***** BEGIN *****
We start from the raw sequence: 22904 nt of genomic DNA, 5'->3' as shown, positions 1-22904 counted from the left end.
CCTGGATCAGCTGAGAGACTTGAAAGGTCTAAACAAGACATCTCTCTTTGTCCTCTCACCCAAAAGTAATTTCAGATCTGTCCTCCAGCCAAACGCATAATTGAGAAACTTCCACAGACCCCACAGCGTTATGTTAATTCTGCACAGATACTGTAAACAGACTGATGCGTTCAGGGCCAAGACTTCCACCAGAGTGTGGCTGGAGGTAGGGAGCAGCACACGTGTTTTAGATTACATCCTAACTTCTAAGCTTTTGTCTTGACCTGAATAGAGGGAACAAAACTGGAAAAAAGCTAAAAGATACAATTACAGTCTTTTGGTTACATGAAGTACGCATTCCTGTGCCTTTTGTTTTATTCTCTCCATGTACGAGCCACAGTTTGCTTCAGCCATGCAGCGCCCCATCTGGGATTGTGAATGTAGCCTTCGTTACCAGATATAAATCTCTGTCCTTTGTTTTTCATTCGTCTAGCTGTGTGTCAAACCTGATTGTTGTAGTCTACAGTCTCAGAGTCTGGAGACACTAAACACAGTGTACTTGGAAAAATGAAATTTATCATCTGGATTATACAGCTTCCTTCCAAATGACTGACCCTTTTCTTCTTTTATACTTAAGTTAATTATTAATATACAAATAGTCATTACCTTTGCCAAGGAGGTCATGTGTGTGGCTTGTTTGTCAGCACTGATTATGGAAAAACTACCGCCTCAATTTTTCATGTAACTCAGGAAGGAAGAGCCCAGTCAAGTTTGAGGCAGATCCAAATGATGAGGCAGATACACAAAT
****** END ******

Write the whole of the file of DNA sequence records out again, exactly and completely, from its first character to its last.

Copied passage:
We start from the raw sequence: 22904 nt of genomic DNA, 5'->3' as shown, positions 1-22904 counted from the left end.
CCTGGATCAGCTGAGAGACTTGAAAGGTCTAAACAAGACATCTCTCTTTGTCCTCTCACCCAAAAGTAATTTCAGATCTGTCCTCCAGCCAAACGCATAATTGAGAAACTTCCACAGACCCCACAGCGTTATGTTAATTCTGCACAGATACTGTAAACAGACTGATGCGTTCAGGGCCAAGACTTCCACCAGAGTGTGGCTGGAGGTAGGGAGCAGCACACGTGTTTTAGATTACATCCTAACTTCTAAGCTTTTGTCTTGACCTGAATAGAGGGAACAAAACTGGAAAAAAGCTAAAAGATACAATTACAGTCTTTTGGTTACATGAAGTACGCATTCCTGTGCCTTTTGTTTTATTCTCTCCATGTACGAGCCACAGTTTGCTTCAGCCATGCAGCGCCCCATCTGGGATTGTGAATGTAGCCTTCGTTACCAGATATAAATCTCTGTCCTTTGTTTTTCATTCGTCTAGCTGTGTGTCAAACCTGATTGTTGTAGTCTACAGTCTCAGAGTCTGGAGACACTAAACACAGTGTACTTGGAAAAATGAAATTTATCATCTGGATTATACAGCTTCCTTCCAAATGACTGACCCTTTTCTTCTTTTATACTTAAGTTAATTATTAATATACAAATAGTCATTACCTTTGCCAAGGAGGTCATGTGTGTGGCTTGTTTGTCAGCACTGATTATGGAAAAACTACCGCCTCAATTTTTCATGTAACTCAGGAAGGAAGAGCCCAGTCAAGTTTGAGGCAGATCCAAATGATGAGGCAGATACACAAAT